Money without truth: Egypt’s reconciliation deal with Mubarak-era tycoon
Hussein Salem

The Illicit Gains Authority announced on Wednesday that it has officially completed a reconciliation deal with Mubarak-era business tycoon Hussein Salem that will net the Egyptian government a reported LE5.8 billion, the state-owned Al-Ahram reports.

Salem, a dual Spanish-Egyptian citizen, fled to Spain during the 2011 revolution, and has faced a litany of graft charges that would have sent him to prison for decades. He was sentenced in absentia to 15 years in prison on charges of misappropriation and squandering public funds in connection to a plan to sell Egypt’s natural gas to Israel at below-market prices. He was also handed a 10-year sentence for illegally selling electricity to bodies other than the Egyptian Electricity Authority.

During the Wednesday press conference to announce the decision, Illicit Gains Authority head Adel Saeed said that the government will not pursue further legal action against Salem per the terms of the reconciliation agreement, adding that he has already contacted the prosecutor to lift the freeze on Salem’s assets and to remove the businessman’s name from wanted lists. Saeed also called the deal the largest of its kind to be completed in Egypt.

However, Egyptian Initiative for Personal Rights researcher Osama Diab says that Egypt’s approach to reconciliation disregards any effort toward truth-seeking.

“Reconciliation has to be part of a larger process and be tied to a transitional justice mechanism,” he says.

Diab contends that, while it can serve to smooth tension during a transitional period and neutralize a former regime’s allies, reconciliation should be tied to an attempt to prevent similar future crimes.

“Reconciliation usually entails conditions, is put in a larger context and is not just considered a way to close a shortage in the budget. It should be used as a means for larger goals and not as an end in and of itself,” Diab says.

Diab points to the Truth and Reconciliation Commission (TRC) set up in South Africa after the end of apartheid to demonstrate the importance of truth-seeking to the reconciliation process.

“Salem is a goldmine, not because of his money, but because he was in Mubark’s inner circles and knows the inner workings of the state since the sixties. Current narratives on the gas deal with Israel are still vague, and he has all the details,” Diab says.

Beyond questions of disclosure, Diab contends that tighter restrictions should be imposed on the reconciliation process, as the role of various authorities in the process is unclear and the exact terms of reconciliation are without a normative standard.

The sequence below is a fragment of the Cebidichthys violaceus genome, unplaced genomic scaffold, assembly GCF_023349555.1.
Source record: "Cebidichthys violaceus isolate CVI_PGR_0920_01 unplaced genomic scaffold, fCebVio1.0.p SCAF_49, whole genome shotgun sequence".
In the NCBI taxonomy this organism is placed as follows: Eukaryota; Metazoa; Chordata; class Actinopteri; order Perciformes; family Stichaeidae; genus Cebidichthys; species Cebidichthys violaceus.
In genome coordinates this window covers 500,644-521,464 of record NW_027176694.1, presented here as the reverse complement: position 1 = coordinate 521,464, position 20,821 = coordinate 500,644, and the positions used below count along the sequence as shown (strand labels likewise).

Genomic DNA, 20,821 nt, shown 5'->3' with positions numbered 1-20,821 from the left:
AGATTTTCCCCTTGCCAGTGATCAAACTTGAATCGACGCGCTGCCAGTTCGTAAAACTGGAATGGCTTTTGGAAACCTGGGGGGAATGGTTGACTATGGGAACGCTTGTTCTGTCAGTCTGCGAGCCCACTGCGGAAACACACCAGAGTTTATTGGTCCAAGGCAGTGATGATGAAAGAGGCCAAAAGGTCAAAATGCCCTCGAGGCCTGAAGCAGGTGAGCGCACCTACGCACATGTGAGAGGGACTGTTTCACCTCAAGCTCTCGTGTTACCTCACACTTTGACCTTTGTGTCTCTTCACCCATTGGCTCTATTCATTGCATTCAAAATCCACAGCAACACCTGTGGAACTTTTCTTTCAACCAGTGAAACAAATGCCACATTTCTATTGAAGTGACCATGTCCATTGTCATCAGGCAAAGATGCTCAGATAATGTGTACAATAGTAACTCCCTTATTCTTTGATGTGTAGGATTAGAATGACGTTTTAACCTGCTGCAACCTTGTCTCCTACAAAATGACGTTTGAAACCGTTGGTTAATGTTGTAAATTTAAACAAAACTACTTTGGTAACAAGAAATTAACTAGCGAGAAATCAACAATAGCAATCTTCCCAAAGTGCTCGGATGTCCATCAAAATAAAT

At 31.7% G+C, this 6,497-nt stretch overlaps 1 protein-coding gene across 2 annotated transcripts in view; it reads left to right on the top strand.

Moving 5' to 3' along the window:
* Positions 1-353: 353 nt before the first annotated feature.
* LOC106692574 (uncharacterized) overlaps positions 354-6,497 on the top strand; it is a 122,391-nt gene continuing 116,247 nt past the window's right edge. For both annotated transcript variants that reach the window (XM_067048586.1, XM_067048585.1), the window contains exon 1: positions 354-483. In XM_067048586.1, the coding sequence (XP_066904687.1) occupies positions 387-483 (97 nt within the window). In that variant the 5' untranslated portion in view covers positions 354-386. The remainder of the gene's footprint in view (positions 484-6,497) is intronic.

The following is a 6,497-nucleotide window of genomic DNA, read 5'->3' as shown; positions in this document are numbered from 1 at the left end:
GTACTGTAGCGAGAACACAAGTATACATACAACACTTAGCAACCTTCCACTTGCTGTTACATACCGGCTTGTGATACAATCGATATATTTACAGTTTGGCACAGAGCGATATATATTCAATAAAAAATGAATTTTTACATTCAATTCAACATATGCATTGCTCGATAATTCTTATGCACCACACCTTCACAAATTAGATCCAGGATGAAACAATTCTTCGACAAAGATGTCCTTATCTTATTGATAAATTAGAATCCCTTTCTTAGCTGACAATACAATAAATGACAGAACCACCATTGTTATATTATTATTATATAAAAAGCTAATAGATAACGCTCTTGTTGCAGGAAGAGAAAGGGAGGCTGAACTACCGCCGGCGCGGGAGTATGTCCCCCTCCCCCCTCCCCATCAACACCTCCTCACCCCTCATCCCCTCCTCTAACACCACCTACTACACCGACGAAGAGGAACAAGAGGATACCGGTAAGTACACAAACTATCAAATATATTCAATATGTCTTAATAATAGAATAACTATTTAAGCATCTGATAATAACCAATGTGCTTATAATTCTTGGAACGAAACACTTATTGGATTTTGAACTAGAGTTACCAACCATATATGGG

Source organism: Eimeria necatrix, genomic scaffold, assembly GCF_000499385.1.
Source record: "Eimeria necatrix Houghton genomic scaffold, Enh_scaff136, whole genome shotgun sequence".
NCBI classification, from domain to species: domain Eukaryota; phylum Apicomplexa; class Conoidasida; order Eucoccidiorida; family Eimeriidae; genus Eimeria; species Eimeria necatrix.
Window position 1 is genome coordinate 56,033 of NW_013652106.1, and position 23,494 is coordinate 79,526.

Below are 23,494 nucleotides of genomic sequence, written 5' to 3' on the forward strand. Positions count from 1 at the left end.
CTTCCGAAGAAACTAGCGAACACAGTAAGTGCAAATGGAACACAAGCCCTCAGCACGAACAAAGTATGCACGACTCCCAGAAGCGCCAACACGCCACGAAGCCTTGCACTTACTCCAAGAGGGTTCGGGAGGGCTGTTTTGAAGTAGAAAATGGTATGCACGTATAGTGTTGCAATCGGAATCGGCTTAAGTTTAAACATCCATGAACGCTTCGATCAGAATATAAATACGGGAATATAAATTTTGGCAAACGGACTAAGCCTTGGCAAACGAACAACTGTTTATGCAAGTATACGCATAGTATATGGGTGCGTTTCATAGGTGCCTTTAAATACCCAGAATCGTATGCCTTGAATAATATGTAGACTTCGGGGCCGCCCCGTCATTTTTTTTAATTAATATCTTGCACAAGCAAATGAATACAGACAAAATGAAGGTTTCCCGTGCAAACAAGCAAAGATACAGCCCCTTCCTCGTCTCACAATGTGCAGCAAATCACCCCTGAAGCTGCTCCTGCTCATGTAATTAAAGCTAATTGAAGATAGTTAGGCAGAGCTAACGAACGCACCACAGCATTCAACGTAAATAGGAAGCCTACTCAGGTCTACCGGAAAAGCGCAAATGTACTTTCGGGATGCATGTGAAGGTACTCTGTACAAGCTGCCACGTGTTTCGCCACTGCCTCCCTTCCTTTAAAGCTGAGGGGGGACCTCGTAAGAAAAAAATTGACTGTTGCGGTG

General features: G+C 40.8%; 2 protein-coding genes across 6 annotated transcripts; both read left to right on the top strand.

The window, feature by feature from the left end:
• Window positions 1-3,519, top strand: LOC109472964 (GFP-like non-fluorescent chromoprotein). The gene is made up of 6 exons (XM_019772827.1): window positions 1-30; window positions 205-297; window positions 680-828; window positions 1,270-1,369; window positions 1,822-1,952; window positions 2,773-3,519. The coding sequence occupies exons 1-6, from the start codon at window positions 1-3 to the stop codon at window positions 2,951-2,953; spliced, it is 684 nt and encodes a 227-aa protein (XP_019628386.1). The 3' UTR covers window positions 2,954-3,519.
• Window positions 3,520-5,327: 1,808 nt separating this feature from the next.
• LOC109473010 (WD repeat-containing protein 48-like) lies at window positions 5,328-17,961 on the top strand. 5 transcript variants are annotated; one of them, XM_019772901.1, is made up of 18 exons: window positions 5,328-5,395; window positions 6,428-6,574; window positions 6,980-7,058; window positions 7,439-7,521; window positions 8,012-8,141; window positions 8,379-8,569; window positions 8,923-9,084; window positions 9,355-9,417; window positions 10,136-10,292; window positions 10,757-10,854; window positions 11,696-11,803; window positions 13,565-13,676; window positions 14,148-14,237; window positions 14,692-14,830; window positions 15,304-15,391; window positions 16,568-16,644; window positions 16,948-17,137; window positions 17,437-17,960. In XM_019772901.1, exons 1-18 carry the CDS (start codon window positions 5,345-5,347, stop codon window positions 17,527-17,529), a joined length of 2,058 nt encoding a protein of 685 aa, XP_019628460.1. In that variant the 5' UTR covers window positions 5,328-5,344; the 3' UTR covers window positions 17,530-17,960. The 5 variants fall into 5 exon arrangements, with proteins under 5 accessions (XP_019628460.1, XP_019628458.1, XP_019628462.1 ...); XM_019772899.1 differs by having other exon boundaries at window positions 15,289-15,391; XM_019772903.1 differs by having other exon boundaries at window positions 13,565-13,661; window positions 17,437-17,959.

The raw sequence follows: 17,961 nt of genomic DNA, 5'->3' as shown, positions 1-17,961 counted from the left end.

In addition to his putative involvement in energy graft, Salem, the founding shareholder of East Mediterranean Gas Company (EMG), was also implicated in a case with Mubarak and his two sons, in which the former president was accused of having illegally allocated Salem 2 million square meters of land in Sinai in return for five villas in Sharm el-Sheikh that are worth an estimated LE39 million. However, the charges were dropped in 2014 when the statue of limitations expired.

Following a request by Egypt, Interpol issued a warrant for Salem’s arrest in May 2011. According to the Spanish newspaper El Pais, Spanish prosecutors accused Salem of money laundering, shortly after which the government seized his assets. Salem was subsequently arrested but later was released upon paying 27 million euros in bail in June 2011.

Spain initially agreed to extradite Salem and his son to Egypt in 2012 provided Egyptian judicial authorities replace the examining judge leading interrogation in the trial and allow Salem to serve his sentence in a Spanish prison, the New York Times reported.

The reconciliation process began in March 2016, after the governmentaccepted Salem’s offer to transfer ownership of 78 percent of his assets to the Egyptian government in return for being allowed to return to Egypt without risk of prosecution.

The privately owned Al-Shorouk newspaper has published a list of Salem’s forfeited assets as revealed by the Illicit Gains Authority: eight villas and a resort in Sharm el-Sheikh, an 800,000-square meter golf course, a villa in the North Coast, two pieces of land in New Cairo that total 10,000 metes square and on which there is a mansion, a five-story building in Heliopolis, a water station in Sharm el-Sheikh, a 140-fedan plot of land in Wadi al-Natrun, shares in several companies and LE123 million in cash.

EIPR’s Diab states that the government’s estimation that it has acquired 75 percent of Salem’s assets is grossly inaccurate, as the Illicit Gains Authority’s list disregards assets held abroad and Salem’s offshore companies, which constitute a large portion of his fortune.

Diab estimates that the assets acquired in the reconciliation deal do not make up more than 20 percent of Salem’s fortune.

Research carried out by the EIPR notes that members of Salem’s family are partners in a company registered in the Caribbean’s Cayman Islands, a known tax haven.

The Egyptian government has been able to pursue reconciliation agreements in cases related to graft and profiteering following a penal code amendment passed in March 2015 that broadened the category of offenses that could be resolved via reconciliation. The amendment and ensuing reconciliations have been criticized by anti-corruption organizations as measures that grant impunity and increase corruption.

In its Wednesday statement, the Illicit Gains Authority declared that the government netted LE301.9 million in reconciliation deals before the latest with Salem. There are 11 outstanding reconciliation requests, while five have been rejected previously.


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